a bus transferring data and commands between the disk array and the host system, wherein data transfers on the bus are snooped, and, in response to determining that a current data transfer matches a requested data transfer, the current data transfer is received by the host system without buffering; and
a throttle circuit comparing a data transfer on the bus to a data transfer from the bus to the host system, the throttle circuit signaling a suspension of the data transfer on the bus in response to determining that the data transfer from the bus to the host system is slower than the data transfer on the bus, wherein the throttle circuit forms a portion of the host interface control.
7. A data processing system, comprising:
a disk array;
a host system requesting and receiving data transfers originating from the disk array;
a bus transferring data and commands between the disk array and the host system, wherein data transfers on the bus are snooped, and, in response to determining that a current data transfer matches a requested data transfer, the current data transfer is received by the host system without buffering; and
a throttle circuit comparing a data transfer on the bus to a data transfer from the bus to the host system, the throttle circuit signaling a suspension of the data transfer on the bus in response to determining that the data transfer from the bus to the host system is slower than the data transfer on the bus.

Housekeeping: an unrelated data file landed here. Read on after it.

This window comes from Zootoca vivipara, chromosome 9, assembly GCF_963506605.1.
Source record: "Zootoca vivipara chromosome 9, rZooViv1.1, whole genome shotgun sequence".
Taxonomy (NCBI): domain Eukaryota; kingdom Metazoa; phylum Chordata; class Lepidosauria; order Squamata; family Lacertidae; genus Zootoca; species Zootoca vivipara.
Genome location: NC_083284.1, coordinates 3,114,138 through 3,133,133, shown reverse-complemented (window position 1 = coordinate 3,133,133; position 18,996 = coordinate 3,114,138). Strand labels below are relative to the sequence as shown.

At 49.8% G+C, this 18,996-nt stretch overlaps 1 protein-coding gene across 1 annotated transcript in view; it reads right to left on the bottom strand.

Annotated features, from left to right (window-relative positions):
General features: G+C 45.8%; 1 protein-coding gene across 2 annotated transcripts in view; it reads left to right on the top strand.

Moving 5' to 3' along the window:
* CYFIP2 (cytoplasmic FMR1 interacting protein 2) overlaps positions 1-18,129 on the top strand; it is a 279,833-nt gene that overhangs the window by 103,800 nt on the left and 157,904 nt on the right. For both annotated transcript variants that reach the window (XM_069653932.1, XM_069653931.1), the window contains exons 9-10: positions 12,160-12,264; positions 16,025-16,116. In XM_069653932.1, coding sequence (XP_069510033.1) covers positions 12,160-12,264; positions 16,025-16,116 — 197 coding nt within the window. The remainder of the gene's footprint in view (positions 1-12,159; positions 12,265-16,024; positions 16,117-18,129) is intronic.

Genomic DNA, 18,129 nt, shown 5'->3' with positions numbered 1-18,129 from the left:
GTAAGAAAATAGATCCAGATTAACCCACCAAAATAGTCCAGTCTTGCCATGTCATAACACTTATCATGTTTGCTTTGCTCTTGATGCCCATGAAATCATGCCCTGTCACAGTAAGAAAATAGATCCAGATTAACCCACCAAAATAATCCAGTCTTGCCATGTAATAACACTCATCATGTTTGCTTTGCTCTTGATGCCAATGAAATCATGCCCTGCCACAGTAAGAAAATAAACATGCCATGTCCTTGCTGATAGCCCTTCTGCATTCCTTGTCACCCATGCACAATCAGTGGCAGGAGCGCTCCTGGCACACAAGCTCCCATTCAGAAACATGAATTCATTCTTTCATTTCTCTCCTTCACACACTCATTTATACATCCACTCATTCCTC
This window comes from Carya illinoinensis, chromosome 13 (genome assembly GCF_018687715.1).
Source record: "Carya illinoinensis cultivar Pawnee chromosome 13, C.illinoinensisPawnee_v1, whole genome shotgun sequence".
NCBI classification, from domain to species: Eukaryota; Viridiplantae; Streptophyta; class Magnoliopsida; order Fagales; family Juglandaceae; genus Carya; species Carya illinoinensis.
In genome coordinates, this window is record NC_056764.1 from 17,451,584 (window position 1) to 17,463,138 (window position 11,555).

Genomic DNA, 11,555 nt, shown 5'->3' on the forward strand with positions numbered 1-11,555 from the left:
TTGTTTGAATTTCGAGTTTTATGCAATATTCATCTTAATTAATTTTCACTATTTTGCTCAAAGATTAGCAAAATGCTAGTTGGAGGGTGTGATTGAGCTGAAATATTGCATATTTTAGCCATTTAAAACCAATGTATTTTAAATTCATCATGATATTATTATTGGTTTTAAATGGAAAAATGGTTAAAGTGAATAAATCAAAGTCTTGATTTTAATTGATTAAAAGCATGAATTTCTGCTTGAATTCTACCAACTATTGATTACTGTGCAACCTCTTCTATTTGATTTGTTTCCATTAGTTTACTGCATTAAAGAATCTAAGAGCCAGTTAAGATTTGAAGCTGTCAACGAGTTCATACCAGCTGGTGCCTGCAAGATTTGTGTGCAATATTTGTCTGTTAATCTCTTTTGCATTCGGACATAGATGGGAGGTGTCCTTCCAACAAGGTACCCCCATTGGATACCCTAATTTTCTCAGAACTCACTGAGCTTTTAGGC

8. A data processing system, comprising:
a disk array;
a host system requesting and receiving data transfers originating from the disk array, further comprising:
a peripheral interface control connecting the disk array to the bus;
a data buffer control connecting the bus to a data buffer;
a host interface control connecting the bus to a host system;
a snooping circuit monitoring data transfers on the bus to determine if the current data transfer matches a requested data transfer, wherein the snooping circuit includes a memory containing a list of requested data transfers; an
a bus transferring data and commands between the disk array and the host system, wherein data transfers on the bus are snooped, and, in response to determining that a current data transfer matches a requested data transfer, the current data transfer is received by the host system without buffering.
9. A controller, comprising:
a peripheral interface;
a data buffer;
a host system interface; and
a bus transferring data and commands between the peripheral interface, the data buffer and the host system interface,
wherein the controller has a first mode of operation in which data transfers between the peripheral interface and the data buffer progress and a second mode of operation wherein data transfers between the peripheral interface and the data buffer are suspended, and wherein data transfers on the bus between the peripheral interface and the data buffer are snooped, and, in response to determining that a current data transfer from the peripheral interface to the data buffer matches a requested data transfer, the current data transfer is simultaneously received by the data buffer and the host system interface.
10. A disk array controller, comprising: